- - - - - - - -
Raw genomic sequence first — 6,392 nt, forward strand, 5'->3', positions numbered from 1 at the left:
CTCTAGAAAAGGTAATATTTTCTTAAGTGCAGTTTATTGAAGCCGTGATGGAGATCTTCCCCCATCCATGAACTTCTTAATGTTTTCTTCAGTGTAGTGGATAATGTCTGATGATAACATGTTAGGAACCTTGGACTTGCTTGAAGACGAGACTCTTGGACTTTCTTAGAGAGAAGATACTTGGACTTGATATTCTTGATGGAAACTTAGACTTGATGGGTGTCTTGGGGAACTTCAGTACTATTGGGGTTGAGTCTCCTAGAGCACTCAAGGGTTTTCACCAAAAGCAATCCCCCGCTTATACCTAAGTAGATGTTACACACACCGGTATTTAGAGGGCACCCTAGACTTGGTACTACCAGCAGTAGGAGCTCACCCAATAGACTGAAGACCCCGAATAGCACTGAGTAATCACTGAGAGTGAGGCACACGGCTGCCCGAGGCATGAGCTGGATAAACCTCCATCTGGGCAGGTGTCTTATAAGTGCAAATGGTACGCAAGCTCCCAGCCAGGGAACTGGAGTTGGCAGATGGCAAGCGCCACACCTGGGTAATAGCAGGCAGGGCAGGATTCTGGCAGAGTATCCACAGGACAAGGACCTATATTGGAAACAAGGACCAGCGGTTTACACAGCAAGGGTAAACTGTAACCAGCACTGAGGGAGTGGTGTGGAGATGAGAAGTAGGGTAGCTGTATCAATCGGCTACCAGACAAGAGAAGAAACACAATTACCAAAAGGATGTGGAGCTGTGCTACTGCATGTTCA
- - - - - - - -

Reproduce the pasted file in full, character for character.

Raw genomic sequence first — 6,392 nt, forward strand, 5'->3', positions numbered from 1 at the left:
CTCTAGAAAAGGTAATATTTTCTTAAGTGCAGTTTATTGAAGCCGTGATGGAGATCTTCCCCCATCCATGAACTTCTTAATGTTTTCTTCAGTGTAGTGGATAATGTCTGATGATAACATGTTAGGAACCTTGGACTTGCTTGAAGACGAGACTCTTGGACTTTCTTAGAGAGAAGATACTTGGACTTGATATTCTTGATGGAAACTTAGACTTGATGGGTGTCTTGGGGAACTTCAGTACTATTGGGGTTGAGTCTCCTAGAGCACTCAAGGGTTTTCACCAAAAGCAATCCCCCGCTTATACCTAAGTAGATGTTACACACACCGGTATTTAGAGGGCACCCTAGACTTGGTACTACCAGCAGTAGGAGCTCACCCAATAGACTGAAGACCCCGAATAGCACTGAGTAATCACTGAGAGTGAGGCACACGGCTGCCCGAGGCATGAGCTGGATAAACCTCCATCTGGGCAGGTGTCTTATAAGTGCAAATGGTACGCAAGCTCCCAGCCAGGGAACTGGAGTTGGCAGATGGCAAGCGCCACACCTGGGTAATAGCAGGCAGGGCAGGATTCTGGCAGAGTATCCACAGGACAAGGACCTATATTGGAAACAAGGACCAGCGGTTTACACAGCAAGGGTAAACTGTAACCAGCACTGAGGGAGTGGTGTGGAGATGAGAAGTAGGGTAGCTGTATCAATCGGCTACCAGACAAGAGAAGAAACACAATTACCAAAAGGATGTGGAGCTGTGCTACTGCATGTTCA